Scarborough councillors clash over affordable housing plan
Scarborough councillors have clashed over plans from the borough authority to build hundreds of new affordable homes on open spaces.
Earlier this year Scarborough Council revealed it was looking to partner with the private sector in order to meet a shortfall in high-quality homes in order to reduce the borough’s housing waiting list.
The authority wants to create a fifty-fifty partnership in a Joint Venture, possibly with a registered social landlord (RSL) to help meet its housing targets.
Following a public consultation, nine sites have been identified that are set to be taken forward with the council due to start a procurement process to find a partner for the Joint Venture.
Yesterday, members of the council’s Lives and Homes Overview and Scrutiny Committee scrutinised the plans with members clashing over the best way forward.
Cllr Bill Chatt said he was concerned about the cost to the council with £840,000 in upfront costs and £100,000 in annual costs for up to 30 years.
Council director Richard Bradley said the costs to the council would be recovered from the joint-partnership and the scheme would be “cost neutral” to the authority.
Cllr Chatt said it was also “unfair” that the consultation process was being undertaken during the pandemic when “many people are sat at home and do not dare go out and get involved in anything”.
Any site taken forward would require planning permission before it would be handed over to the joint-venture and each site would have to be signed off by the council’s cabinet individually.
The committee today heard that the Joint Venture was the best way for the council to maintain control of the type and standard of homes to be built on the sites.
Cllr Sam Cross of the Yorkshire Coast Independents Alliance, said that he did not think the council should move forward with the scheme as it was.
He said: “I am a bit concerned.
“I have been listening to what has been said that eight of these [sites] are public open space and I think in these Covid times is it really proper use [of the land] building houses when they come at the cost of losing public open space.”
Cllr Cross said he would like the council to move forward with just “one or two” sites.
The council’s legal director, Lisa Dixon responded that this was the “start of the process” and that the scheme would be coming back to the authority later in the year when more information would be available to councillors before they had to “press the button” to agree the Joint Venture.
There are currently 2,000 families on Scarborough’s housing waiting list with the council estimating it needs to build 220 affordable homes a year to keep up with demand.
Since 2016 it has averaged just 110 a year.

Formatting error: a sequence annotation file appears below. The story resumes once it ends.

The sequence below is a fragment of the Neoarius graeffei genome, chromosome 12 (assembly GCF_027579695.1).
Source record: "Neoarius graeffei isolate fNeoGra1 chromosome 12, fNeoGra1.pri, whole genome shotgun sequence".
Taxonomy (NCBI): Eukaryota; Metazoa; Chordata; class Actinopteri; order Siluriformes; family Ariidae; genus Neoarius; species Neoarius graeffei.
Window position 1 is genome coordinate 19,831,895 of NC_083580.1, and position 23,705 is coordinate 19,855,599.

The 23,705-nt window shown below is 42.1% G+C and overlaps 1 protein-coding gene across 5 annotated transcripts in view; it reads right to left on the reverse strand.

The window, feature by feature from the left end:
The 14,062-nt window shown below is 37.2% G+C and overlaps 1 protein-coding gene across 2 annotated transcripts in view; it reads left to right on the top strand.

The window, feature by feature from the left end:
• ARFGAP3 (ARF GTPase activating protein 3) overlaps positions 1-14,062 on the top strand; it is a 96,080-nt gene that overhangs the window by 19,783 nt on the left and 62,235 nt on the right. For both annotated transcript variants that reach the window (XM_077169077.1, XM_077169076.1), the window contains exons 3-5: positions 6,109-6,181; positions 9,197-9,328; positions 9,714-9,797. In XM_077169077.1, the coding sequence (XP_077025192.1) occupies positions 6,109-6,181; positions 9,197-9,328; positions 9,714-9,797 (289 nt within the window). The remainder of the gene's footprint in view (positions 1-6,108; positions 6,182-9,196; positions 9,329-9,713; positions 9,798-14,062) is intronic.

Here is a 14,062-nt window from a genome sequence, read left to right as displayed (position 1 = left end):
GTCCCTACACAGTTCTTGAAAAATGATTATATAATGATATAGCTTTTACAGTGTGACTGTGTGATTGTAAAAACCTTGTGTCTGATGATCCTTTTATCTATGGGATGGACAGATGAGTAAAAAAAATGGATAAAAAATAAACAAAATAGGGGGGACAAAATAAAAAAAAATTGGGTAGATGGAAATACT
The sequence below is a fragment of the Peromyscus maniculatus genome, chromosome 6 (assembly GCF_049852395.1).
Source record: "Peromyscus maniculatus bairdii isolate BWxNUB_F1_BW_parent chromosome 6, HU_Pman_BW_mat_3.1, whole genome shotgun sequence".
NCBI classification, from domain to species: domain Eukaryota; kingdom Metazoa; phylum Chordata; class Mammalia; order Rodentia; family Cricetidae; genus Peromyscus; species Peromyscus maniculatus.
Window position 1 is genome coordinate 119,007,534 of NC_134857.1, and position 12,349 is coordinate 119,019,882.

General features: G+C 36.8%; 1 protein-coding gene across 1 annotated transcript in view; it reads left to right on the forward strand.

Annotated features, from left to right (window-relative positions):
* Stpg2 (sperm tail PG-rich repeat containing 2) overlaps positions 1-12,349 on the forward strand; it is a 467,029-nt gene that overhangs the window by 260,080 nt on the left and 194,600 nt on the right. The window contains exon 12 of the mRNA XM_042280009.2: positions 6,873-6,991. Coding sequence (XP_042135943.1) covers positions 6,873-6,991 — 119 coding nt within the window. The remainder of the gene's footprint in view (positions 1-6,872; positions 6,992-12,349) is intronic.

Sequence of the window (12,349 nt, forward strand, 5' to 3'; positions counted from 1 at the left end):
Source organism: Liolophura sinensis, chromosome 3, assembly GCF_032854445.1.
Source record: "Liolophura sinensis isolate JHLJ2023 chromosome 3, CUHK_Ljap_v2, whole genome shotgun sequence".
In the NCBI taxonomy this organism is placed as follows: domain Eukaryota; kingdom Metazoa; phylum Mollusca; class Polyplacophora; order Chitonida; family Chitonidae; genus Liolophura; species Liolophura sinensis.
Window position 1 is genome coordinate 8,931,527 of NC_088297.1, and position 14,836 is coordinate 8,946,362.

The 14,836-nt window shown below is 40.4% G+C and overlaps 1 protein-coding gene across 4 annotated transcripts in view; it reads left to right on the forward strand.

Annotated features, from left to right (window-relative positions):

Cllr Chatt told the meeting that the council should hold off until the Government announces its Local Government Reorganisation plan for North Yorkshire that will see district councils, including Scarborough, scrapped.
He said: “This is selling the family jewellery before the reorganization of local government comes in.”
The Cluster of Independent Members councillor added that the communities were not in favour of losing the open spaces and the councillors were being “rushed” into a decision.
The former cabinet member added: “Every time we have tried this in the past it has not really paid dividends for the borough.
“What it has actually done is embarrass us.”
Labour Cllr Joanne Maw said that the council had to tackle the housing crisis in the borough.
She said: “Yes, open spaces really are important but so are homes for people to live in. It is in the report that we have got 2,000 people waiting for a home.
“It is a fantastic opportunity to have homes for people who desperately need them, why shouldn’t we allow people to get onto the housing ladder?”
Cllr Jane Mortimer added the authority could not sit and wait for the Government to make a decision on Local Government Reorganisation.
She added: “We do not even know if it is going to go ahead, we could wait for months and still not move forward.
“I think now is the time to start.”
The sites being considered include a parcel of land that encompasses two holes of Whitby Golf Club that could provide up to 60 homes.
Two large areas at Musham Bank in Eastfield are also in the scheme and are earmarked for up to 600 homes.
The sites classed as public open spaces, which will also proceed as part of the scheme include two pieces of land at Rievaulx Road and one in California Road in Whitby. Land at Sandybed Lane and Sandybed Crescent in Scarborough and open spaces in Clarence Drive, Filey and Moor Lane, Newby are also included.
Land at West End View in Cayton and Prince of Wales Terrace in Scarborough have been dropped from the proposal following the consultation period.
More than 100 objections were received during the consultation to the parcels of land being used for affordable housing.
Last year, the cabinet gave the green light for the scheme which will work with providers of social housing and private developers to address a homes shortage due to the average house price in the borough being nine times the local average wage.
The council sees the Better Homes project as critical to addressing the borough’s shortage of quality housing for local people, which is also affordable.
The committee today voted to recommend the scheme to Cabinet, with councillors Cross and Chatt both voting against.